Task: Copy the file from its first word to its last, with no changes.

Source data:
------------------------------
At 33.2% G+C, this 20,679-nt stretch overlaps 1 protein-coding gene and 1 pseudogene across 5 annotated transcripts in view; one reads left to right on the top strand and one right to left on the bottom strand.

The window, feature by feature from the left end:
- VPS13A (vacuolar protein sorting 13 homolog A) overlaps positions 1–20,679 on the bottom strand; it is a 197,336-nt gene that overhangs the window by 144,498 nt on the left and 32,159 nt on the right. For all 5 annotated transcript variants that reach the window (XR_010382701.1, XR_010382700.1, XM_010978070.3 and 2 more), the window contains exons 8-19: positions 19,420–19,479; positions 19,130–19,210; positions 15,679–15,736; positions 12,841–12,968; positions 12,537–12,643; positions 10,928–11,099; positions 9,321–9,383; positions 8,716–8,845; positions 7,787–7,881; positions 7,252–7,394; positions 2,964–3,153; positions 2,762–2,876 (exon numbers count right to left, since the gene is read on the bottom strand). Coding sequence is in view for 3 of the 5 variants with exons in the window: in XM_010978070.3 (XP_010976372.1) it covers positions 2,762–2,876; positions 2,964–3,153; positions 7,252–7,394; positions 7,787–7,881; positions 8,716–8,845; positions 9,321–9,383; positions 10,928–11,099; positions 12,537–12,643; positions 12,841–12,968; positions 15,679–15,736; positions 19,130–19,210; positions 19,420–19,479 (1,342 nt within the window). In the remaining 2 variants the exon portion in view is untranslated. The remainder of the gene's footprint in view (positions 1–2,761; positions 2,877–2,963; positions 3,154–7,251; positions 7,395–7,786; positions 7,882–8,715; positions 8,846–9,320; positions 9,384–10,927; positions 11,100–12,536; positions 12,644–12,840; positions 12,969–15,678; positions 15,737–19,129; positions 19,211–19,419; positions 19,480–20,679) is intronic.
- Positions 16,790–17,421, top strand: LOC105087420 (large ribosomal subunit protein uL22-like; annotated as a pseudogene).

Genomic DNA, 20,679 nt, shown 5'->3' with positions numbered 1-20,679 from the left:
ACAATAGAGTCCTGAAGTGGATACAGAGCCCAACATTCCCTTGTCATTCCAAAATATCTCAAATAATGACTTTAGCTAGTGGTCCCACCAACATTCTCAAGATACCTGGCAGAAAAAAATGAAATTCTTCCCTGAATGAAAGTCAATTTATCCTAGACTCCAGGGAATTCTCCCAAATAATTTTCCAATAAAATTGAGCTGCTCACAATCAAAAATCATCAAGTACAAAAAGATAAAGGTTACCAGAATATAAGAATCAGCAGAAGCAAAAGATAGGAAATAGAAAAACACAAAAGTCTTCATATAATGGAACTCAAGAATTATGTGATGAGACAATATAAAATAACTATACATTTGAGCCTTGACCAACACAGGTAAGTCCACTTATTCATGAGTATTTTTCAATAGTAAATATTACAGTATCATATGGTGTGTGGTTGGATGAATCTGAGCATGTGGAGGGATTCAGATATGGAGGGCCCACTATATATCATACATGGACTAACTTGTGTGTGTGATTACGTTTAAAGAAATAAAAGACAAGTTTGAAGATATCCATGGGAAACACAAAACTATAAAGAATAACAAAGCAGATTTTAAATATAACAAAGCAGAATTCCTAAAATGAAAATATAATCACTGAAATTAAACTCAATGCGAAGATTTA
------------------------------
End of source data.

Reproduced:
At 33.2% G+C, this 20,679-nt stretch overlaps 1 protein-coding gene and 1 pseudogene across 5 annotated transcripts in view; one reads left to right on the top strand and one right to left on the bottom strand.

The window, feature by feature from the left end:
- VPS13A (vacuolar protein sorting 13 homolog A) overlaps positions 1–20,679 on the bottom strand; it is a 197,336-nt gene that overhangs the window by 144,498 nt on the left and 32,159 nt on the right. For all 5 annotated transcript variants that reach the window (XR_010382701.1, XR_010382700.1, XM_010978070.3 and 2 more), the window contains exons 8-19: positions 19,420–19,479; positions 19,130–19,210; positions 15,679–15,736; positions 12,841–12,968; positions 12,537–12,643; positions 10,928–11,099; positions 9,321–9,383; positions 8,716–8,845; positions 7,787–7,881; positions 7,252–7,394; positions 2,964–3,153; positions 2,762–2,876 (exon numbers count right to left, since the gene is read on the bottom strand). Coding sequence is in view for 3 of the 5 variants with exons in the window: in XM_010978070.3 (XP_010976372.1) it covers positions 2,762–2,876; positions 2,964–3,153; positions 7,252–7,394; positions 7,787–7,881; positions 8,716–8,845; positions 9,321–9,383; positions 10,928–11,099; positions 12,537–12,643; positions 12,841–12,968; positions 15,679–15,736; positions 19,130–19,210; positions 19,420–19,479 (1,342 nt within the window). In the remaining 2 variants the exon portion in view is untranslated. The remainder of the gene's footprint in view (positions 1–2,761; positions 2,877–2,963; positions 3,154–7,251; positions 7,395–7,786; positions 7,882–8,715; positions 8,846–9,320; positions 9,384–10,927; positions 11,100–12,536; positions 12,644–12,840; positions 12,969–15,678; positions 15,737–19,129; positions 19,211–19,419; positions 19,480–20,679) is intronic.
- Positions 16,790–17,421, top strand: LOC105087420 (large ribosomal subunit protein uL22-like; annotated as a pseudogene).

Genomic DNA, 20,679 nt, shown 5'->3' with positions numbered 1-20,679 from the left:
ACAATAGAGTCCTGAAGTGGATACAGAGCCCAACATTCCCTTGTCATTCCAAAATATCTCAAATAATGACTTTAGCTAGTGGTCCCACCAACATTCTCAAGATACCTGGCAGAAAAAAATGAAATTCTTCCCTGAATGAAAGTCAATTTATCCTAGACTCCAGGGAATTCTCCCAAATAATTTTCCAATAAAATTGAGCTGCTCACAATCAAAAATCATCAAGTACAAAAAGATAAAGGTTACCAGAATATAAGAATCAGCAGAAGCAAAAGATAGGAAATAGAAAAACACAAAAGTCTTCATATAATGGAACTCAAGAATTATGTGATGAGACAATATAAAATAACTATACATTTGAGCCTTGACCAACACAGGTAAGTCCACTTATTCATGAGTATTTTTCAATAGTAAATATTACAGTATCATATGGTGTGTGGTTGGATGAATCTGAGCATGTGGAGGGATTCAGATATGGAGGGCCCACTATATATCATACATGGACTAACTTGTGTGTGTGATTACGTTTAAAGAAATAAAAGACAAGTTTGAAGATATCCATGGGAAACACAAAACTATAAAGAATAACAAAGCAGATTTTAAATATAACAAAGCAGAATTCCTAAAATGAAAATATAATCACTGAAATTAAACTCAATGCGAAGATTTA